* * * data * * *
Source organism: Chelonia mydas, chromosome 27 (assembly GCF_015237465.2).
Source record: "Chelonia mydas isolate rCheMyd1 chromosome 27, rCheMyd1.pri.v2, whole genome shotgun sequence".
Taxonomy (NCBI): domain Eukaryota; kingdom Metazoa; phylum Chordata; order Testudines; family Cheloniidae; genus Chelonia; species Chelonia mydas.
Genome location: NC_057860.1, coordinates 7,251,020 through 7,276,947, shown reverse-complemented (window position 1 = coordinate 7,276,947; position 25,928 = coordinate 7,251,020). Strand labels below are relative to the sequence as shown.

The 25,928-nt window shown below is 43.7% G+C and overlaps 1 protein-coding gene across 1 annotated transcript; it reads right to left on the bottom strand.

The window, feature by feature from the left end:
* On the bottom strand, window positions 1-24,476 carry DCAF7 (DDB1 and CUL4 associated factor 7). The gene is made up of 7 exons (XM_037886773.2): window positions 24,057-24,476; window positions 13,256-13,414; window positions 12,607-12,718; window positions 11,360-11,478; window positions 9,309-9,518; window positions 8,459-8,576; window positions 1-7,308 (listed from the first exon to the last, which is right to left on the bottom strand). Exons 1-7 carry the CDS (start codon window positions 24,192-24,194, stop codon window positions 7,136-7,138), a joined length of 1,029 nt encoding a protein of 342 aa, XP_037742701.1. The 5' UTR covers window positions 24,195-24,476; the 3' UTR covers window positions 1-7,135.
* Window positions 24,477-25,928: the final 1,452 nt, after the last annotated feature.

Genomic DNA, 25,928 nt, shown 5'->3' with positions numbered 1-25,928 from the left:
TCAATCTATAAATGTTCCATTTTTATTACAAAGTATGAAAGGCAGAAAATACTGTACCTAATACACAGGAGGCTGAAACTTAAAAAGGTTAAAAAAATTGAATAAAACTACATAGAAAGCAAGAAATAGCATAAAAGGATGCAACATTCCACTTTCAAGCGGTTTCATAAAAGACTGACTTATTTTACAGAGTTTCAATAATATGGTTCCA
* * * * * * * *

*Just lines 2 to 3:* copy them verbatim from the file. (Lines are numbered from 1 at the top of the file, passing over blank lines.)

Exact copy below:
Source record: "Chelonia mydas isolate rCheMyd1 chromosome 27, rCheMyd1.pri.v2, whole genome shotgun sequence".
Taxonomy (NCBI): domain Eukaryota; kingdom Metazoa; phylum Chordata; order Testudines; family Cheloniidae; genus Chelonia; species Chelonia mydas.